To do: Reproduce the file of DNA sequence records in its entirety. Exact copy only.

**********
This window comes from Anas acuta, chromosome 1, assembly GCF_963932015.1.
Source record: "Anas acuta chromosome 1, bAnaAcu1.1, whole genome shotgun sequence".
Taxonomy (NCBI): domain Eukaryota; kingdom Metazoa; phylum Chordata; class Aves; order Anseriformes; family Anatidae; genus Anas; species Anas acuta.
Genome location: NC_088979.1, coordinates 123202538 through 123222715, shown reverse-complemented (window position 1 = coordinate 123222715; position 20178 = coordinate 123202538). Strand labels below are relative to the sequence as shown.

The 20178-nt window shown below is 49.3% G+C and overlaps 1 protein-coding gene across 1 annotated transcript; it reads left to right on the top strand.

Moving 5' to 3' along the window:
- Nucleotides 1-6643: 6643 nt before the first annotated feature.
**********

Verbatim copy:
This window comes from Anas acuta, chromosome 1, assembly GCF_963932015.1.
Source record: "Anas acuta chromosome 1, bAnaAcu1.1, whole genome shotgun sequence".
Taxonomy (NCBI): domain Eukaryota; kingdom Metazoa; phylum Chordata; class Aves; order Anseriformes; family Anatidae; genus Anas; species Anas acuta.
Genome location: NC_088979.1, coordinates 123202538 through 123222715, shown reverse-complemented (window position 1 = coordinate 123222715; position 20178 = coordinate 123202538). Strand labels below are relative to the sequence as shown.

The 20178-nt window shown below is 49.3% G+C and overlaps 1 protein-coding gene across 1 annotated transcript; it reads left to right on the top strand.

Moving 5' to 3' along the window:
- Nucleotides 1-6643: 6643 nt before the first annotated feature.